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British SD Cap

Article about: One of my favourite pieces of headgear, the British SD Cap with typical "slashed" peak and red cover for the CMP, here with an original World War 2 CMP Paybook, Warrant Card and me

  1. #1
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    Default British SD Cap

    One of my favourite pieces of headgear, the British SD Cap with typical "slashed" peak and red cover for the CMP, here with an original World War 2 CMP Paybook, Warrant Card and medal group.

    Click image for larger version. 

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  2. #2

    Default Re: British SD Cap

    Nice display. :

    Both my father and mother were 'redcaps' (TA) in the early 1960s, so we have a family connection with the corps. They both wore the SD and cover even then.

    One thing that's missing is the MP armband of course

    Here's a picture of my mother, she's the one at front right. Her friend sitting on the Landrover is holding a SD Cap

    Click image for larger version. 

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    Rob

  3. #3
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    Default Re: British SD Cap

    Nice photo !

    The stuff in my photo is my fathers. He was CMP from 39 to 49. I do have an armband somewhere but can't lay my hands on it. I really need to get the stuff framed with his service stripes, divisional patch, shoulder titles and his whistle. He was L/Cpl during the war but Sgt by the time he came out.

    I remember talking to a former RQMS from another Corps who remembered the apprehension that the appearance of a beefy looking MP senior NCO in ammo boots and SD cap could instill in some squaddies. The Cherry Beret and rubber soled combat boots just don't have the same effect !
    Click to enlarge the picture Click to enlarge the picture Click image for larger version. 

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  4. #4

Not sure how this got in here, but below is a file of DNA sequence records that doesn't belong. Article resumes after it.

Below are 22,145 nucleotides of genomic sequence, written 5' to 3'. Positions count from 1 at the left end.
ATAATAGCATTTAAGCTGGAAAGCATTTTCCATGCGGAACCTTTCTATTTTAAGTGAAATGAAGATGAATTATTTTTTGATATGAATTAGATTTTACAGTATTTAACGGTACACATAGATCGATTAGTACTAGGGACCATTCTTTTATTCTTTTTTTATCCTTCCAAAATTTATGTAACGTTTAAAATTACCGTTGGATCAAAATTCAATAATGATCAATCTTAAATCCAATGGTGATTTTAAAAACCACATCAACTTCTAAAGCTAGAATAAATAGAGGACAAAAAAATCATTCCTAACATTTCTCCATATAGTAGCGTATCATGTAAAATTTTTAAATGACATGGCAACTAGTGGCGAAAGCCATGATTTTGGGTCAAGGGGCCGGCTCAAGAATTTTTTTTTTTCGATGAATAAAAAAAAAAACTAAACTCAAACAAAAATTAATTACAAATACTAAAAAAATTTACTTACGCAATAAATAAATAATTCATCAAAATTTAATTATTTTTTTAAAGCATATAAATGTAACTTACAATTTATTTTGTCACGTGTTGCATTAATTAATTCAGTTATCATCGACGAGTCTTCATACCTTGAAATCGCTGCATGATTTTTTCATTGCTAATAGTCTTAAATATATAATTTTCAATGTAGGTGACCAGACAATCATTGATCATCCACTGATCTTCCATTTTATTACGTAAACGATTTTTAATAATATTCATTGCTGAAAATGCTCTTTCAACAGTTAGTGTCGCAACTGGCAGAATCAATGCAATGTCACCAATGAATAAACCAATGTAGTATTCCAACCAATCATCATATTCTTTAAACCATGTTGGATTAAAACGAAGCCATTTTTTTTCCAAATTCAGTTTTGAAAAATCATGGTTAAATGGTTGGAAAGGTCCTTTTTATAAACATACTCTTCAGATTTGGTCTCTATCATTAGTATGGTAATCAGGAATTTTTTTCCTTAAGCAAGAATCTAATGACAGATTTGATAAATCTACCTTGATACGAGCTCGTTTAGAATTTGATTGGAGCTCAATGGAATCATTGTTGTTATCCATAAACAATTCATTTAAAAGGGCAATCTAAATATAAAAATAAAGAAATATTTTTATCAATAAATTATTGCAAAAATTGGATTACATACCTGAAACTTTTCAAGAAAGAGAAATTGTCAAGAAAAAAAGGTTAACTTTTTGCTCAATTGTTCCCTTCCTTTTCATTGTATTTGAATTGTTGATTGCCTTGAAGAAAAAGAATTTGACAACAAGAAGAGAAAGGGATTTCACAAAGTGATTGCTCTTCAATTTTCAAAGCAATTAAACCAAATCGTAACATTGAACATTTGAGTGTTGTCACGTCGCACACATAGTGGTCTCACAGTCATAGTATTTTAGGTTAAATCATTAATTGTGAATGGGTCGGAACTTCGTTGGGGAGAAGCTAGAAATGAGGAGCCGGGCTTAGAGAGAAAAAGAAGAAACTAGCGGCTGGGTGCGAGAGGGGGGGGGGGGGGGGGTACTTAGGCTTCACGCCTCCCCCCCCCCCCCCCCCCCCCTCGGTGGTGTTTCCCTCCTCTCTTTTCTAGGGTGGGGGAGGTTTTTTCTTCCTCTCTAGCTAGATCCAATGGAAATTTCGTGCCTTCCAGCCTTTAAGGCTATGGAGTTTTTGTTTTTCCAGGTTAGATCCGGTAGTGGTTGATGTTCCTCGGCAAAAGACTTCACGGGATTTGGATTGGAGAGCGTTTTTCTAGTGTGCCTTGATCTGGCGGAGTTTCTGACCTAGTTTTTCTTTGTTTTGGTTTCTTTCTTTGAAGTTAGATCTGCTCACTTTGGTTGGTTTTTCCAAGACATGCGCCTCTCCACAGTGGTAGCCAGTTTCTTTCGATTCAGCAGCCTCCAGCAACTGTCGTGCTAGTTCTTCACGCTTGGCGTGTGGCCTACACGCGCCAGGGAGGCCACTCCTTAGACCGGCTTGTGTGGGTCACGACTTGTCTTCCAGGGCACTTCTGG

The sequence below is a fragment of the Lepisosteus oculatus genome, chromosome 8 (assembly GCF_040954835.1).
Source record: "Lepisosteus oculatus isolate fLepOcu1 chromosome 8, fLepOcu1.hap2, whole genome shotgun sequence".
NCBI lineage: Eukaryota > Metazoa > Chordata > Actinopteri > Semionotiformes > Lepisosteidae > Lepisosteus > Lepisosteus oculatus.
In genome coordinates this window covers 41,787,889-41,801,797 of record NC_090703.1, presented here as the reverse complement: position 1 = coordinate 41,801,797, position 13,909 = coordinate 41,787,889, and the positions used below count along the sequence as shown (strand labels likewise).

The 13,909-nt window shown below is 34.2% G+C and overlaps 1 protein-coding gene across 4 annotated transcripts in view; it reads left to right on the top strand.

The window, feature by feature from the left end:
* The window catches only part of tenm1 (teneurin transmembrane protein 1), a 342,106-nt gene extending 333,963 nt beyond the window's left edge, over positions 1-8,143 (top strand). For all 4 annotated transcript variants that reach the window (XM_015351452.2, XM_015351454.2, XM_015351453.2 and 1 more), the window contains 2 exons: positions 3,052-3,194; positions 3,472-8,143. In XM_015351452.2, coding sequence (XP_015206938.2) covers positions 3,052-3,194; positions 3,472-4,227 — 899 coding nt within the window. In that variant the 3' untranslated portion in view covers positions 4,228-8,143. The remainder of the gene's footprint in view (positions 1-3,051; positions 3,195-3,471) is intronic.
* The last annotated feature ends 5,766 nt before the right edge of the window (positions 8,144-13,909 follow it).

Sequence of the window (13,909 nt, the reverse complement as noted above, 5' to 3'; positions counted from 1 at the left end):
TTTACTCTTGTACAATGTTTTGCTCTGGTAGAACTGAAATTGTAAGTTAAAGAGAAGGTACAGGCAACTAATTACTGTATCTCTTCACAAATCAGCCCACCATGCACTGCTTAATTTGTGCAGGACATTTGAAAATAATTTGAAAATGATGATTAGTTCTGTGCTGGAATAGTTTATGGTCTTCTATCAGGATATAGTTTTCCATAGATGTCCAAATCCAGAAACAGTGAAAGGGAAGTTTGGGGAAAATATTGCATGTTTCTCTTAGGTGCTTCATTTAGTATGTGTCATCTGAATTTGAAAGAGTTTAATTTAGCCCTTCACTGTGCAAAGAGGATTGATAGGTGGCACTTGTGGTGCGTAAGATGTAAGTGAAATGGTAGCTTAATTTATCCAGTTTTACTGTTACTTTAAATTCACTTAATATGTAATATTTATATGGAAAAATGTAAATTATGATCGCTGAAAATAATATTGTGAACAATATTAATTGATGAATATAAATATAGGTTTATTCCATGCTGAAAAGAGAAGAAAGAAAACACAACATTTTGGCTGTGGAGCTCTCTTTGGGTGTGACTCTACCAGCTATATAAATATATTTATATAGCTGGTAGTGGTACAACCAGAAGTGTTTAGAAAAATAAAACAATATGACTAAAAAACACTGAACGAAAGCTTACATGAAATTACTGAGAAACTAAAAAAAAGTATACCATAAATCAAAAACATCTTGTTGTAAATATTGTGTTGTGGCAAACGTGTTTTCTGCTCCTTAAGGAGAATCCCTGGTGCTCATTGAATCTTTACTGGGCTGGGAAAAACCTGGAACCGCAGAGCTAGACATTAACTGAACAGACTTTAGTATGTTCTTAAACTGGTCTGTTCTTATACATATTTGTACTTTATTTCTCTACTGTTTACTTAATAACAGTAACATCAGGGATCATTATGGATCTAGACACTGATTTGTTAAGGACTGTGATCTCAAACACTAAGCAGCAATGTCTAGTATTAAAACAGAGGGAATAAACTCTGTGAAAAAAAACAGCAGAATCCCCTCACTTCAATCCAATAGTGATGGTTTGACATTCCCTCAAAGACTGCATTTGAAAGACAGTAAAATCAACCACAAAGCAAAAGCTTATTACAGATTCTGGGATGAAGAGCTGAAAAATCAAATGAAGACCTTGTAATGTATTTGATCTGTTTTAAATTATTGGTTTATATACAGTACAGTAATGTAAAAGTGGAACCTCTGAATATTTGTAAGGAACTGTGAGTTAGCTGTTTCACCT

Default Re: British SD Cap

    Nice set that definitely needs proper display. I see your dad was a 'Highway Decorator' (51st (Highland) Division). He would have to have been a L/Cpl at least, as it was the corps' lowest rank. The Military Police didn't have any Privates.

    I think the MPs often needed any advantage they could get, psychological or otherwise. I know my father did the Plymouth patrol few times, dealing with RN ratings causing trouble after too many beers. Not a job for the faint-hearted...

    Rob

  5. #5
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    Default Re: British SD Cap

    Yes, my Dad was in the 51st, through North Africa, Italy and in Normandy from 6 June 44.

    Quote by Battery Command Post View Post
    He would have to have been a L/Cpl at least, as it was the corps' lowest rank. The Military Police didn't have any Privates.
    Almost right. In fact you remain a Private in the Military Police until completing all the CMS (Common Military Syllabus) training then all the basic Police Duties courses, but its true that once fully trained L/Cpl is the lowest rank. (I did 6 years in the TA RMP in the 80s).

    By the way I have quite a few nice Canadian Military Police and Canadian Provost badges including some rare early stuff. Not really sure where to post them though. Maybe this forum is the right one as cap badges are realted to cloth headgear ?

  6. #6
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    Default Re: British SD Cap

    Here`s some that I have....Pete.
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    JEDEM DAS SEINE